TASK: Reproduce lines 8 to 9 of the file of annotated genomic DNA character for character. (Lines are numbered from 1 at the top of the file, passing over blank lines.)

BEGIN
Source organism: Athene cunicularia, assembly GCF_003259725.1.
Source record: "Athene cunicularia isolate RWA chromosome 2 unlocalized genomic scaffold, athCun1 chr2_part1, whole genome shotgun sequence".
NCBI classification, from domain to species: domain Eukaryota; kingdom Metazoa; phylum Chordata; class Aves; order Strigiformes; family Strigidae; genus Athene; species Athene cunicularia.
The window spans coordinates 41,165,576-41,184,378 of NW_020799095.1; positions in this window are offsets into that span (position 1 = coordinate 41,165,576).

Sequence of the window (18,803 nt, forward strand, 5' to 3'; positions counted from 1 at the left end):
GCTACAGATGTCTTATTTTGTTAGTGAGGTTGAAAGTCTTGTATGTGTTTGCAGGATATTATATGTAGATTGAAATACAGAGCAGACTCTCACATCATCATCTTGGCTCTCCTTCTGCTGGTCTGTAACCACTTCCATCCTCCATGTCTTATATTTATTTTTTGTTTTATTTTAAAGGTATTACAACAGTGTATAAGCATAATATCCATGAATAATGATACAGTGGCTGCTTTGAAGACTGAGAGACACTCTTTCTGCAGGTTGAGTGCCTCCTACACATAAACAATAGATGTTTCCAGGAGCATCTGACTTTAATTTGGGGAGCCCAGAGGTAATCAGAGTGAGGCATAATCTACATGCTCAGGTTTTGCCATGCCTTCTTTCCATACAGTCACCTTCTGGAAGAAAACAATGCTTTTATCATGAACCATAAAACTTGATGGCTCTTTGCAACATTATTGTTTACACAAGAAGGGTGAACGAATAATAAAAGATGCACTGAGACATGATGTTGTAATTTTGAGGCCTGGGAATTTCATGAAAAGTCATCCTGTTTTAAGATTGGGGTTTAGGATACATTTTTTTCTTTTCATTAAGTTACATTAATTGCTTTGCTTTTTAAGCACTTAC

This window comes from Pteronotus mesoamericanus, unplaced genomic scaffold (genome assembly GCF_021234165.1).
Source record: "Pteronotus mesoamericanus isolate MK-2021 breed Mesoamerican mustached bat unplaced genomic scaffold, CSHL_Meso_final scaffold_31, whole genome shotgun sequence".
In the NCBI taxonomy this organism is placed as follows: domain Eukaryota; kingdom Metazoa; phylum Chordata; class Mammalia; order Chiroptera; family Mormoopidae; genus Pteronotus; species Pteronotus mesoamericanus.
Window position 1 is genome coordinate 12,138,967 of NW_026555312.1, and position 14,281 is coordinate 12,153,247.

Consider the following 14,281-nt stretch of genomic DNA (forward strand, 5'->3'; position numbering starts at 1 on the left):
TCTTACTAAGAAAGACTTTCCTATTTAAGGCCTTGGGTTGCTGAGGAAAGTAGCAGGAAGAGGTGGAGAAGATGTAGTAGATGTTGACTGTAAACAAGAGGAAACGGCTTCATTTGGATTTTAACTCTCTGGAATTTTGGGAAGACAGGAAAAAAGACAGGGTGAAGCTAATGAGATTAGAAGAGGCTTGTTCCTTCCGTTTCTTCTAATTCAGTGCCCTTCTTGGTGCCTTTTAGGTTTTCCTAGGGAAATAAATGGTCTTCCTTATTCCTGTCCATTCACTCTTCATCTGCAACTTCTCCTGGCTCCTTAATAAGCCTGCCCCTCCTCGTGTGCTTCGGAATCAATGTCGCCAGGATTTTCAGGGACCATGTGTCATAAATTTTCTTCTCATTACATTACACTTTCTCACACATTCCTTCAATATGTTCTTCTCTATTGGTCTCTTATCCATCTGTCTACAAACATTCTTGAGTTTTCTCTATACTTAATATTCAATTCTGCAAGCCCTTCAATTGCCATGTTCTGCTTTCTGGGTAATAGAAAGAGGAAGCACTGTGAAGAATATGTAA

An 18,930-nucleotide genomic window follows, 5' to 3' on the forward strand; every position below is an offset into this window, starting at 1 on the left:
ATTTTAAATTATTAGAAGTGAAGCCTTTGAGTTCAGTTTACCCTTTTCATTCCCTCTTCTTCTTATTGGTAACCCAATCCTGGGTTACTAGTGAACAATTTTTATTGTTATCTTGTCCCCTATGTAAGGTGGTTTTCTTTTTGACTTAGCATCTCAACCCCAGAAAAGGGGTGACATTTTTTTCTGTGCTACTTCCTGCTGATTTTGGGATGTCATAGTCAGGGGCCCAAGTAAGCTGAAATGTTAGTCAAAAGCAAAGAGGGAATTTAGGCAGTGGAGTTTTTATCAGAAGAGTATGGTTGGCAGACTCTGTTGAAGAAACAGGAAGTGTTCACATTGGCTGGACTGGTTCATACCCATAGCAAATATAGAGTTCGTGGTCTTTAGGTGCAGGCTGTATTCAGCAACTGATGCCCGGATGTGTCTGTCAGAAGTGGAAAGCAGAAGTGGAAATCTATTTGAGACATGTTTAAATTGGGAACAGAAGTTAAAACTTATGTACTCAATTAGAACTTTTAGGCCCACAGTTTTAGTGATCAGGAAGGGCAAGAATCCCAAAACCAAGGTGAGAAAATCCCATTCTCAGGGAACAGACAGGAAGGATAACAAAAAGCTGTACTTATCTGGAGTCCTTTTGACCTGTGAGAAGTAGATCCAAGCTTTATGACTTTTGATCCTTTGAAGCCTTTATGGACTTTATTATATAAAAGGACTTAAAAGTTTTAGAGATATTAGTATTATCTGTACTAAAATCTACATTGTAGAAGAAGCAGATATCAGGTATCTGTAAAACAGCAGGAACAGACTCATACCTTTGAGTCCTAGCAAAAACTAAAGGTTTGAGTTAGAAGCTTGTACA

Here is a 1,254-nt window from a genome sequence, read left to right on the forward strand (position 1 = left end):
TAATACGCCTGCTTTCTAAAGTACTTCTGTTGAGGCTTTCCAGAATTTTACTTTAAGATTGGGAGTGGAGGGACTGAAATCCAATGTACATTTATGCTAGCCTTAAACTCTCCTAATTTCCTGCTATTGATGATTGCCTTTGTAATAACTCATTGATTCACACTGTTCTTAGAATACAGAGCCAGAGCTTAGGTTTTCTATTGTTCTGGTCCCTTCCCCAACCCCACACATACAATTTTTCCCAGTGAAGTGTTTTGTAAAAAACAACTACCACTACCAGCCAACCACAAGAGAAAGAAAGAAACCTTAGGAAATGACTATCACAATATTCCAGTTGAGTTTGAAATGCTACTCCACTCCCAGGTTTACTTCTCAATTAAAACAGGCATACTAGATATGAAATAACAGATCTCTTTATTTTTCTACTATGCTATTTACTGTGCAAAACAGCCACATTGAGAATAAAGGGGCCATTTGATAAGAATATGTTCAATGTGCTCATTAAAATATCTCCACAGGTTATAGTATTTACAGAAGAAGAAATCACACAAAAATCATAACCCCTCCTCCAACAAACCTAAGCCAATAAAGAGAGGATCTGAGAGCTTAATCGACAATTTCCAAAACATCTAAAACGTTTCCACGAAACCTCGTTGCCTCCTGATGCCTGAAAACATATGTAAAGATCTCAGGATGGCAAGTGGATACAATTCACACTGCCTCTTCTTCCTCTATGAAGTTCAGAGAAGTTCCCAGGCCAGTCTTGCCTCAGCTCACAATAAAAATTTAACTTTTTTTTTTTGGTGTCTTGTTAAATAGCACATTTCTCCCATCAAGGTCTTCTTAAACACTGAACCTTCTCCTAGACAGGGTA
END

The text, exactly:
Source record: "Pteronotus mesoamericanus isolate MK-2021 breed Mesoamerican mustached bat unplaced genomic scaffold, CSHL_Meso_final scaffold_31, whole genome shotgun sequence".
In the NCBI taxonomy this organism is placed as follows: domain Eukaryota; kingdom Metazoa; phylum Chordata; class Mammalia; order Chiroptera; family Mormoopidae; genus Pteronotus; species Pteronotus mesoamericanus.